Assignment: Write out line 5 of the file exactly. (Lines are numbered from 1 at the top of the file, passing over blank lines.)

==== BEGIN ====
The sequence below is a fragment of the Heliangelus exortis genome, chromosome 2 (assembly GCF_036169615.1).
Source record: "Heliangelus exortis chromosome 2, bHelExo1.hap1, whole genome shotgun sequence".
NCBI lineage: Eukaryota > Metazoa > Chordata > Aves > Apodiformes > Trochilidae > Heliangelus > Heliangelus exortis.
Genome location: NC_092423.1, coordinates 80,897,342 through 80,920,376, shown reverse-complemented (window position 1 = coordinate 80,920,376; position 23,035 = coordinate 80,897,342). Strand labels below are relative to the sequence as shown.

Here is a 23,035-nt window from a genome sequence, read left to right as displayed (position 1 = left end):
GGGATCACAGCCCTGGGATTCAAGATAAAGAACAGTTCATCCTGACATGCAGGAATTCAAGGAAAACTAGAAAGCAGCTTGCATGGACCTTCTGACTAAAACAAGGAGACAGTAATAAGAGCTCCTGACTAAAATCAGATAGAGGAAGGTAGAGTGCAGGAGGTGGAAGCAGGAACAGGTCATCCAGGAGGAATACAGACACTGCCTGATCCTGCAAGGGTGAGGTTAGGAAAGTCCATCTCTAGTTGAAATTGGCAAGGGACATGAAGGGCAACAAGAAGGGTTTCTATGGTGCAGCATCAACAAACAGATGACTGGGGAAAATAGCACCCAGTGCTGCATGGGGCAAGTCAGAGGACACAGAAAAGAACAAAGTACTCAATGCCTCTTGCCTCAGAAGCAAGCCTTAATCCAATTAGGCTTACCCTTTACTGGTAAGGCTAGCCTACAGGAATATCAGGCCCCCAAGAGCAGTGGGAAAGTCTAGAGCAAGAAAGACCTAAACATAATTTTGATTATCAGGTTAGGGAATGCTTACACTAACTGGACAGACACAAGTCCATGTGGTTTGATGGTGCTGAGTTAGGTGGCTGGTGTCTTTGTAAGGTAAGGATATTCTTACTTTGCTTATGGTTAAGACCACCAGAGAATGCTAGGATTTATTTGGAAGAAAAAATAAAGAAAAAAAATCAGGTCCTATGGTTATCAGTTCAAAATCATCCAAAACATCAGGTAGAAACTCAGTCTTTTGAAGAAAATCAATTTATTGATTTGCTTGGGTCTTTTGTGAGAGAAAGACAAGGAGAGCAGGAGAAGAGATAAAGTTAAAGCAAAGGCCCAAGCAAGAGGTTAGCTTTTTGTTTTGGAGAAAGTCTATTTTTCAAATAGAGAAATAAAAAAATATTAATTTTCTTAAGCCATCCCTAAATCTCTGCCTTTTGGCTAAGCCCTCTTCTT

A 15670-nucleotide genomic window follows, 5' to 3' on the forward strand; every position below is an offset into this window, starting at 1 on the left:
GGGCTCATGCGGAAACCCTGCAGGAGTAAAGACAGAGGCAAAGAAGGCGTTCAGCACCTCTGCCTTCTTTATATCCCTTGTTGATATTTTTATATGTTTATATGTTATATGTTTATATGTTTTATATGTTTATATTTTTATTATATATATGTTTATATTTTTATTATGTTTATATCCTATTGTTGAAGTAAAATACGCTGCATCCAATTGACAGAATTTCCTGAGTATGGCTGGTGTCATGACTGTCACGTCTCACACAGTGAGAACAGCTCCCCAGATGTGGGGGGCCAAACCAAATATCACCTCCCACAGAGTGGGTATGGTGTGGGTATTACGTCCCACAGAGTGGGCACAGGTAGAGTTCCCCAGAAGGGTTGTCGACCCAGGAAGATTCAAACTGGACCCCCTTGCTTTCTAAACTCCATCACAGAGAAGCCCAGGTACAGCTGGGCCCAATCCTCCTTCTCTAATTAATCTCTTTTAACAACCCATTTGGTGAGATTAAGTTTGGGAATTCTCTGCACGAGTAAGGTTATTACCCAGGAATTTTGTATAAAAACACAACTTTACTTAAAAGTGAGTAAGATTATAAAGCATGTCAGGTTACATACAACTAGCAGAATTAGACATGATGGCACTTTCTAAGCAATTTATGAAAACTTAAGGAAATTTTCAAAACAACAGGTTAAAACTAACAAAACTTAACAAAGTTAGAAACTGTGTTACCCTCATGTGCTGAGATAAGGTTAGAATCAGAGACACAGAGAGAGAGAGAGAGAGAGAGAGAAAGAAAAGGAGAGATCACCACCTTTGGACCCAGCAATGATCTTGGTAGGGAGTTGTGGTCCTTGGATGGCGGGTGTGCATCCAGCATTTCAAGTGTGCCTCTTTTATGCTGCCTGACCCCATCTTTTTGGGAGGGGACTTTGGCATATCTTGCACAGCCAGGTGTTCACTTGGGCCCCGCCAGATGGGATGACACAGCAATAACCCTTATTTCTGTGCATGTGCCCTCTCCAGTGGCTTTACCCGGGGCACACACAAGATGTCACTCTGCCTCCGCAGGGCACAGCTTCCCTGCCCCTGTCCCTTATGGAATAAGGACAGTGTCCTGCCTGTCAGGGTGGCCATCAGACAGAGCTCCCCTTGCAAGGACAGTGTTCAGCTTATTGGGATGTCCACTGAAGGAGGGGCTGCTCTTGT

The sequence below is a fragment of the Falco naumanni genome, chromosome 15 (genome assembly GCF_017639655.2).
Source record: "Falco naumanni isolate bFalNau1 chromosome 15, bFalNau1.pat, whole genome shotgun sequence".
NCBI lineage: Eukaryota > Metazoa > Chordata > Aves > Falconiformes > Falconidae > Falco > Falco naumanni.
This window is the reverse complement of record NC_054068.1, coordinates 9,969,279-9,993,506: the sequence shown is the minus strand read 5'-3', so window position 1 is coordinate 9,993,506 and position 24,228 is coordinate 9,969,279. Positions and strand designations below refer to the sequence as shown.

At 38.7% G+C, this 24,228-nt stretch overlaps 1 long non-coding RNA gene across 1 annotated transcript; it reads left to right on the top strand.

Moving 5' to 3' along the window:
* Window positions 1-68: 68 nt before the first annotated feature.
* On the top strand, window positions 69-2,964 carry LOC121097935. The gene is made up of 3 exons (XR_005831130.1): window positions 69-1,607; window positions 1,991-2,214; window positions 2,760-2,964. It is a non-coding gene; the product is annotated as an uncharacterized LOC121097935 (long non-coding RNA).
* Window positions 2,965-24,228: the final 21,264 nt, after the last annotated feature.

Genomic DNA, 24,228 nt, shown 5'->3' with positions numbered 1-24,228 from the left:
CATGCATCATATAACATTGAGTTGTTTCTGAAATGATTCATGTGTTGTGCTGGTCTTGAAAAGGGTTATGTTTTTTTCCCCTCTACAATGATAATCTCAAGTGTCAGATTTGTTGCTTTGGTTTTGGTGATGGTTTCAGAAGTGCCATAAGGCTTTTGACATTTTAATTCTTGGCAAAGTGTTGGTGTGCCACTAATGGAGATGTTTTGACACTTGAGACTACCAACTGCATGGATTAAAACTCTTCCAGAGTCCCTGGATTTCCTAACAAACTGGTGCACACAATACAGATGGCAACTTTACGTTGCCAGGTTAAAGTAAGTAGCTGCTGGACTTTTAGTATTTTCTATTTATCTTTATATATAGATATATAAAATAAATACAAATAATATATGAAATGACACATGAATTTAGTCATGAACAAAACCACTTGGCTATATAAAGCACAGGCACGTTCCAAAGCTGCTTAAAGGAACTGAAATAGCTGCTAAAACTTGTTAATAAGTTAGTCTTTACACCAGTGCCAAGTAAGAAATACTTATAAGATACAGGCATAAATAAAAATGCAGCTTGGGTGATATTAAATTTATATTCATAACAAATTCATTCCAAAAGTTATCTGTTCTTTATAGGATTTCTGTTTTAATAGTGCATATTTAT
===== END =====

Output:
Here is a 23,035-nt window from a genome sequence, read left to right as displayed (position 1 = left end):